History of the Marques - Muscle Cars
MUSCLE CARS and CLASSIC CARS
most cars with only the lighter weight being the difference.
But I tend to believe that in the Classic car era there was a much
greater chasm between the top line cars and their manufacturers and
all the other cars on the road simply because of the rapid advance
of technology for the times. Innovation and development is costly
and takes a while to become available to the masses. The late thirties
was the height of the Classic car era and the car that best epitomizes
it is the 310 Cord. It had front drive which did not become universal
until the 80s and unibody construction which is well utilized today.
It also had hidden headlights, used an early form of plastics for
its interior knobs and had styling to knock your soxs off. Some of
the innovations were incorporated to cut production costs. By the
late fifties the important engineering developments could be found
on almost every car.
It has often been said that the greatest improvement in the overall
handling of automobiles has come from tire development. I think that
the greatest changes occurred in the sixties and seventies with the
switch from bias ply to radial construction and with a greater understanding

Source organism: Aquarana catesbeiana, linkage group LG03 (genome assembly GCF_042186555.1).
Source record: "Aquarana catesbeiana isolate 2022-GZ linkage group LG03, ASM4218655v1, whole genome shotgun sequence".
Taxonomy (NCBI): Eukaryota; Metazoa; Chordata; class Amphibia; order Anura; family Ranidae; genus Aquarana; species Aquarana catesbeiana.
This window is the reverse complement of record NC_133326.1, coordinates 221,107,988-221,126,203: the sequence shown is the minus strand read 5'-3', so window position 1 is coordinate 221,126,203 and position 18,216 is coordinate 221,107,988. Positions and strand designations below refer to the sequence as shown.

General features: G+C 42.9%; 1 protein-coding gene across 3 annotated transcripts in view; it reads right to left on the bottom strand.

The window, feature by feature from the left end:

of tire compounds and road adhesion in wet or dry. So performance
and handling was limited for all cars in the sixties. Anyone who has
driven a high performance sixties vehicle with Firestone Wide Ovals
can attest to the poor handling characteristics with these tires.
By the end of that decade most cars were coming equipped with radial
tires and as it happened this coincided with the beginning of the
end of the Muscle Car era in part due to safety and emissions standards
imposed by the Federal Government.
With bias ply tires prominent during the muscle car era it hardly
behooved the auto makers to market handling as a plus in the cars
they were selling. In fact these same manufacturers were reluctant
to make the change over to radials. It is no wonder that straight
line acceleration was king and road holding ability was something
that only European car owners bragged about their cars having. One
would hardly attempt to race an Austin Healy, Alfa Romeo or Porsche
911 against a big block Muscle Car from streetlight to streetlight.
There was no incentive to engineer handling in the American cars.
There is a glamour and nostalgia for the muscle car era as well there
should be and because of rarity some of these cars are worth holding
on to and should retain their